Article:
The Shaman’s Daughter
By: Ingrid Merkel
About the Book
In 2007, in a water cave on the peninsula of Yucatan, divers discovered the skull and skeleton of a teenage girl who died there some 13,000 years ago. The bones were moved to a museum.
Ancient piety forbade the disturbance of the remains of the dead. In the novel, during the late Ice Age a shaman in Beringia divines this future sacrilege and sends his daughter on a journey to rectify the crime.
As she traverses dozens of centuries on her journey through the American West, she encounters events and people in historical time. She recognizes the abyss between ancient and modern mentalities, and the conflict between scientific and her own spiritual understanding of nature.
In the end, she resolves the conflict for herself, is liberated from the ancient laws, and emerges as a free woman whose freedom, however, demands a heavy price.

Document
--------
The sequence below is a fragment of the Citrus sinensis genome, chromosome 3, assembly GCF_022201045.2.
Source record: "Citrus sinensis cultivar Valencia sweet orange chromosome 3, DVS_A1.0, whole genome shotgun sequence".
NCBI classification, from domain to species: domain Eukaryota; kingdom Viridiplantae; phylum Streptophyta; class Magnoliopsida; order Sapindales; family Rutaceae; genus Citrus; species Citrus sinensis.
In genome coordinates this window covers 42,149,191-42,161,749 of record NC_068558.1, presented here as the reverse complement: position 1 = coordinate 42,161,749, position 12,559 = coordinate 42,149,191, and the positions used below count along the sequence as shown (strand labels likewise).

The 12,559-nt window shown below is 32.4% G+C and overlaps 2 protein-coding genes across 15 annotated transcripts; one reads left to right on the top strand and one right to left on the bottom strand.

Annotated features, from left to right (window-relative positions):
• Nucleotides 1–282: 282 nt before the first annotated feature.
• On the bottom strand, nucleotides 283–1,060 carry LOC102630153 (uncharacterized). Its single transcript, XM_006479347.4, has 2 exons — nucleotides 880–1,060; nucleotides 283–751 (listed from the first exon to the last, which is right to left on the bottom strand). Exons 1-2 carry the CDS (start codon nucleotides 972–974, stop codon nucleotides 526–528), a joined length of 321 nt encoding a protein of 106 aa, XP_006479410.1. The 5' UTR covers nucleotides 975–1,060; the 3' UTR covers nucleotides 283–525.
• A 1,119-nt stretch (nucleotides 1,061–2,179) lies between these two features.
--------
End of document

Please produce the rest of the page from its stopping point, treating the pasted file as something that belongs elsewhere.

About the Author
Born and raised in Germany, Ingrid Merkel came to the United States in 1962.She served on the faculty of The Catholic University of America in Washington, D.C. where she taught German language and literature and, as Assistant Academic Vice President, founded and for 25 years directed a multidisciplinary program for undergraduates.
Now retired, Ingrid travels and writes. She recently published two chapters in German of a planned book, based on her father’s daily letters to her mother during WW II from the warfront in the Baltics, where he died.